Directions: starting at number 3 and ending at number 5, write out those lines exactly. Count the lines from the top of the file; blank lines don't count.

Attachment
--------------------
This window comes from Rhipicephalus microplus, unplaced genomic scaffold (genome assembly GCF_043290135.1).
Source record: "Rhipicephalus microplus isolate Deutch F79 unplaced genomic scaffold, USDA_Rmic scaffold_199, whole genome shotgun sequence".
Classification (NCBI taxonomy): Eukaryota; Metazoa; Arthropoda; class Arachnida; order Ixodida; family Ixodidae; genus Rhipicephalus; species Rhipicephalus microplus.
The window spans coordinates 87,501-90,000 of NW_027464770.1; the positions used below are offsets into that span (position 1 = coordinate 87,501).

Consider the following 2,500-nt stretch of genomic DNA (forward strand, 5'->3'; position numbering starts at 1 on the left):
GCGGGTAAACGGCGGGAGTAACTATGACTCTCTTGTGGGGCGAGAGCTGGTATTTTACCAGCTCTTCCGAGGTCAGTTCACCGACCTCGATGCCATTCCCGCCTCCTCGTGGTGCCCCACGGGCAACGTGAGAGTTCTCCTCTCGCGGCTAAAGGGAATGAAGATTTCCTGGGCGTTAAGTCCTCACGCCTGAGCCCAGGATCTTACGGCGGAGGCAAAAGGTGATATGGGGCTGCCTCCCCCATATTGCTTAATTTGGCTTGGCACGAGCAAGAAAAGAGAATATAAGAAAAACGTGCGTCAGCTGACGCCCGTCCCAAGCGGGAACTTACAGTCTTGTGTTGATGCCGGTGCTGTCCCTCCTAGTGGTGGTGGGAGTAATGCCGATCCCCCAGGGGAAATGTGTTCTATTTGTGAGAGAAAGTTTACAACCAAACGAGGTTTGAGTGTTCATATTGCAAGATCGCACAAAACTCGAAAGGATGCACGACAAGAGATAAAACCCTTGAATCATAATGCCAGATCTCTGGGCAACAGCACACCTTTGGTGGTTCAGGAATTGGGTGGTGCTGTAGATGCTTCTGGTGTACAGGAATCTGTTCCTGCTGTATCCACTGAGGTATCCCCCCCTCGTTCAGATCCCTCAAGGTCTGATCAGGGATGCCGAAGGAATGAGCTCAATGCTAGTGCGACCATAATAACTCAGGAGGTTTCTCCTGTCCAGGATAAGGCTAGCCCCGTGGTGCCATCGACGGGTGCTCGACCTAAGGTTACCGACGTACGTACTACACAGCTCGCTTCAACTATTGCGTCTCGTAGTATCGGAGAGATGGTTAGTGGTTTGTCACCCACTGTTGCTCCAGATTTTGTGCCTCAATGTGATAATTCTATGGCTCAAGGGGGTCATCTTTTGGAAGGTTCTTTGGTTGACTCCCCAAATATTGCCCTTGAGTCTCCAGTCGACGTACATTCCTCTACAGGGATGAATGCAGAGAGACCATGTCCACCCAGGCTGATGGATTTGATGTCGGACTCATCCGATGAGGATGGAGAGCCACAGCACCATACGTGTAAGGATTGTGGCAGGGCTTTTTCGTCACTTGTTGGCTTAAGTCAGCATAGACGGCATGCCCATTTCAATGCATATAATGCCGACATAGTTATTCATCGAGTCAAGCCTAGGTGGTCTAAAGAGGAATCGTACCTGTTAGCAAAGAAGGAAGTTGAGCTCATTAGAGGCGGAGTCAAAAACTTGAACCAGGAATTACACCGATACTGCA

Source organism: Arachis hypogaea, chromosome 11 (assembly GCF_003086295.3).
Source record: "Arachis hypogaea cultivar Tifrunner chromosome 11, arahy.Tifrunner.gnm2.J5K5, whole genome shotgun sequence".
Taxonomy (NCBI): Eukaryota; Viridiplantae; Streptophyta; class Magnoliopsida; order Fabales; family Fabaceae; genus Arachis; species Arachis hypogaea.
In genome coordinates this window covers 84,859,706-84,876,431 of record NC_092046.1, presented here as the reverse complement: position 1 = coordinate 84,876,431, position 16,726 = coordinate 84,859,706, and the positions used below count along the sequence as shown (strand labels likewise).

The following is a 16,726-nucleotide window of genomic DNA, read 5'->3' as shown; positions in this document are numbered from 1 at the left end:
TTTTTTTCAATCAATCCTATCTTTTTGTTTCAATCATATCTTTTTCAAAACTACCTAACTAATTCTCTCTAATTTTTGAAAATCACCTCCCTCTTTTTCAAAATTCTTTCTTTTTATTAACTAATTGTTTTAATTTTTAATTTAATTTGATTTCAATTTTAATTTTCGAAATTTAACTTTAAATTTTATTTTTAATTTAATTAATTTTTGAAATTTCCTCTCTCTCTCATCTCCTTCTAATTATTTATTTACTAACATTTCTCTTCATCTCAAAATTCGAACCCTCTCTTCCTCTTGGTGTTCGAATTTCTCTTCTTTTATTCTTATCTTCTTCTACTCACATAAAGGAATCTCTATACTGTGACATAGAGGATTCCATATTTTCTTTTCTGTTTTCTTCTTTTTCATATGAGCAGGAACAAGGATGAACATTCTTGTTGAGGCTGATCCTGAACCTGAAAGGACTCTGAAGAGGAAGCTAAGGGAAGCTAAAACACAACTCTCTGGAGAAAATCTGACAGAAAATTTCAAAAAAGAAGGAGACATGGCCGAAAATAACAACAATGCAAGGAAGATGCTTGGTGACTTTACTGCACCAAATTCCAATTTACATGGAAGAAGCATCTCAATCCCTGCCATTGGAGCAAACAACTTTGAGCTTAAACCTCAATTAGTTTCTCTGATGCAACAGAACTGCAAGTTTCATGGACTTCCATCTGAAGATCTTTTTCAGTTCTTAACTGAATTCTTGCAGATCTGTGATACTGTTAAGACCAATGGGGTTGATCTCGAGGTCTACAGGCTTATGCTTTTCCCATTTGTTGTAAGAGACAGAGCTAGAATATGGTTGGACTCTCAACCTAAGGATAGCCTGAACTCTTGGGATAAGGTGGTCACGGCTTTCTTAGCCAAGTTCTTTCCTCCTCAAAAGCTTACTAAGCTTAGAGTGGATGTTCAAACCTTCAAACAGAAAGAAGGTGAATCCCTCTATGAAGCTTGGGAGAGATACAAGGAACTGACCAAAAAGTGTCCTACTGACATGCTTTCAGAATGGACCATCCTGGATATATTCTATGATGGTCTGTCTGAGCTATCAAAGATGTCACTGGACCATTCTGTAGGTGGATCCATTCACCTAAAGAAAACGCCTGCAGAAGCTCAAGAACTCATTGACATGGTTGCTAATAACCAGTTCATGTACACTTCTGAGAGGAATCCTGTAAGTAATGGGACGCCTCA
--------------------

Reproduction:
Classification (NCBI taxonomy): Eukaryota; Metazoa; Arthropoda; class Arachnida; order Ixodida; family Ixodidae; genus Rhipicephalus; species Rhipicephalus microplus.
The window spans coordinates 87,501-90,000 of NW_027464770.1; the positions used below are offsets into that span (position 1 = coordinate 87,501).

Consider the following 2,500-nt stretch of genomic DNA (forward strand, 5'->3'; position numbering starts at 1 on the left):